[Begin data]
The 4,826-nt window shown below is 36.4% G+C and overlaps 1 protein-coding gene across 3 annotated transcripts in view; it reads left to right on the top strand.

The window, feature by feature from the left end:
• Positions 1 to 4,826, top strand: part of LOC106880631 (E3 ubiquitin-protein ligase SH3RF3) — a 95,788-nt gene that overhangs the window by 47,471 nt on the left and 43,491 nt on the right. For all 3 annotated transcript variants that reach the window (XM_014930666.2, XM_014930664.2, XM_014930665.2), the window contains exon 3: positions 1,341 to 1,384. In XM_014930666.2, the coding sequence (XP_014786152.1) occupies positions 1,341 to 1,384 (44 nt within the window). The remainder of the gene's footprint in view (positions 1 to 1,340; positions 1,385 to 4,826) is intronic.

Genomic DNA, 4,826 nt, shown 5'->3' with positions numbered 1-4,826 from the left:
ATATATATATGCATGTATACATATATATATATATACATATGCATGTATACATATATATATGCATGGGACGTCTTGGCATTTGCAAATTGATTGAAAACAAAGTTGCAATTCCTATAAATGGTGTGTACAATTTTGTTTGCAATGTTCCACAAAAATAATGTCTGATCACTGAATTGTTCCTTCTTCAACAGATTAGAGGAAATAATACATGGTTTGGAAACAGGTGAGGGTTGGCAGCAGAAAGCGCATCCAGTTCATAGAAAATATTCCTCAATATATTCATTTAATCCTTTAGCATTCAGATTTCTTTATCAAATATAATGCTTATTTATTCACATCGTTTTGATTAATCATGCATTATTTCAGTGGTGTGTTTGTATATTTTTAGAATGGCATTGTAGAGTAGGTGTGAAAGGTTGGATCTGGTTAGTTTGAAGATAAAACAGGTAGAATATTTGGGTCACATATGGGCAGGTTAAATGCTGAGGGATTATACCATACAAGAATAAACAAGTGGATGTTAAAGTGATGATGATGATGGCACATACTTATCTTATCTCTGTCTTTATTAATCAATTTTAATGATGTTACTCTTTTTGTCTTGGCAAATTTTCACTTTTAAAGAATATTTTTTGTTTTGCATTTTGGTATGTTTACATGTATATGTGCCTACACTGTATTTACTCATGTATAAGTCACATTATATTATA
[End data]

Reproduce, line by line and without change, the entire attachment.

The 4,826-nt window shown below is 36.4% G+C and overlaps 1 protein-coding gene across 3 annotated transcripts in view; it reads left to right on the top strand.

The window, feature by feature from the left end:
• Positions 1 to 4,826, top strand: part of LOC106880631 (E3 ubiquitin-protein ligase SH3RF3) — a 95,788-nt gene that overhangs the window by 47,471 nt on the left and 43,491 nt on the right. For all 3 annotated transcript variants that reach the window (XM_014930666.2, XM_014930664.2, XM_014930665.2), the window contains exon 3: positions 1,341 to 1,384. In XM_014930666.2, the coding sequence (XP_014786152.1) occupies positions 1,341 to 1,384 (44 nt within the window). The remainder of the gene's footprint in view (positions 1 to 1,340; positions 1,385 to 4,826) is intronic.

Genomic DNA, 4,826 nt, shown 5'->3' with positions numbered 1-4,826 from the left:
ATATATATATGCATGTATACATATATATATATATACATATGCATGTATACATATATATATGCATGGGACGTCTTGGCATTTGCAAATTGATTGAAAACAAAGTTGCAATTCCTATAAATGGTGTGTACAATTTTGTTTGCAATGTTCCACAAAAATAATGTCTGATCACTGAATTGTTCCTTCTTCAACAGATTAGAGGAAATAATACATGGTTTGGAAACAGGTGAGGGTTGGCAGCAGAAAGCGCATCCAGTTCATAGAAAATATTCCTCAATATATTCATTTAATCCTTTAGCATTCAGATTTCTTTATCAAATATAATGCTTATTTATTCACATCGTTTTGATTAATCATGCATTATTTCAGTGGTGTGTTTGTATATTTTTAGAATGGCATTGTAGAGTAGGTGTGAAAGGTTGGATCTGGTTAGTTTGAAGATAAAACAGGTAGAATATTTGGGTCACATATGGGCAGGTTAAATGCTGAGGGATTATACCATACAAGAATAAACAAGTGGATGTTAAAGTGATGATGATGATGGCACATACTTATCTTATCTCTGTCTTTATTAATCAATTTTAATGATGTTACTCTTTTTGTCTTGGCAAATTTTCACTTTTAAAGAATATTTTTTGTTTTGCATTTTGGTATGTTTACATGTATATGTGCCTACACTGTATTTACTCATGTATAAGTCACATTATATTATA